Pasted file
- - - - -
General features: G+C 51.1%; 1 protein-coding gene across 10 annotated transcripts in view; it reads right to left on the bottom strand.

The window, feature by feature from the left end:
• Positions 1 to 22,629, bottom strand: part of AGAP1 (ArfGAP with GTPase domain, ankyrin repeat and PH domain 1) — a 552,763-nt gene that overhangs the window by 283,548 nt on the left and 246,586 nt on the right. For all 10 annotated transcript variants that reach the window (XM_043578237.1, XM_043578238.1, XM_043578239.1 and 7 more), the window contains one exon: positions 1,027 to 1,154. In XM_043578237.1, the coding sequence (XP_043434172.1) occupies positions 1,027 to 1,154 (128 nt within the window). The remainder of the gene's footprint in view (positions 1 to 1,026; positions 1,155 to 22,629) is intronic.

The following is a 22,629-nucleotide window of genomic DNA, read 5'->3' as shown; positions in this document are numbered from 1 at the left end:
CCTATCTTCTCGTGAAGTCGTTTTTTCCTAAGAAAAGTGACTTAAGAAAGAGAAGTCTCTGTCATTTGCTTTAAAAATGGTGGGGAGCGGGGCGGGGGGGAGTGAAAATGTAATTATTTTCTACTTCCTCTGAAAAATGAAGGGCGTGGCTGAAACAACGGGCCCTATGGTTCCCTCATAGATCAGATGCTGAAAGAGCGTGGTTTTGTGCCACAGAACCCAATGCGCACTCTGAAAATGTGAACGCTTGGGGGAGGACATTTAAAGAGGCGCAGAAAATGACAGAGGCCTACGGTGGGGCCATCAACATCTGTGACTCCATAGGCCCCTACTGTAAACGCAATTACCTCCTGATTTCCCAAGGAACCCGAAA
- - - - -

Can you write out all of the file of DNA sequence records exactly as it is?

General features: G+C 51.1%; 1 protein-coding gene across 10 annotated transcripts in view; it reads right to left on the bottom strand.

The window, feature by feature from the left end:
• Positions 1 to 22,629, bottom strand: part of AGAP1 (ArfGAP with GTPase domain, ankyrin repeat and PH domain 1) — a 552,763-nt gene that overhangs the window by 283,548 nt on the left and 246,586 nt on the right. For all 10 annotated transcript variants that reach the window (XM_043578237.1, XM_043578238.1, XM_043578239.1 and 7 more), the window contains one exon: positions 1,027 to 1,154. In XM_043578237.1, the coding sequence (XP_043434172.1) occupies positions 1,027 to 1,154 (128 nt within the window). The remainder of the gene's footprint in view (positions 1 to 1,026; positions 1,155 to 22,629) is intronic.

The following is a 22,629-nucleotide window of genomic DNA, read 5'->3' as shown; positions in this document are numbered from 1 at the left end:
CCTATCTTCTCGTGAAGTCGTTTTTTCCTAAGAAAAGTGACTTAAGAAAGAGAAGTCTCTGTCATTTGCTTTAAAAATGGTGGGGAGCGGGGCGGGGGGGAGTGAAAATGTAATTATTTTCTACTTCCTCTGAAAAATGAAGGGCGTGGCTGAAACAACGGGCCCTATGGTTCCCTCATAGATCAGATGCTGAAAGAGCGTGGTTTTGTGCCACAGAACCCAATGCGCACTCTGAAAATGTGAACGCTTGGGGGAGGACATTTAAAGAGGCGCAGAAAATGACAGAGGCCTACGGTGGGGCCATCAACATCTGTGACTCCATAGGCCCCTACTGTAAACGCAATTACCTCCTGATTTCCCAAGGAACCCGAAA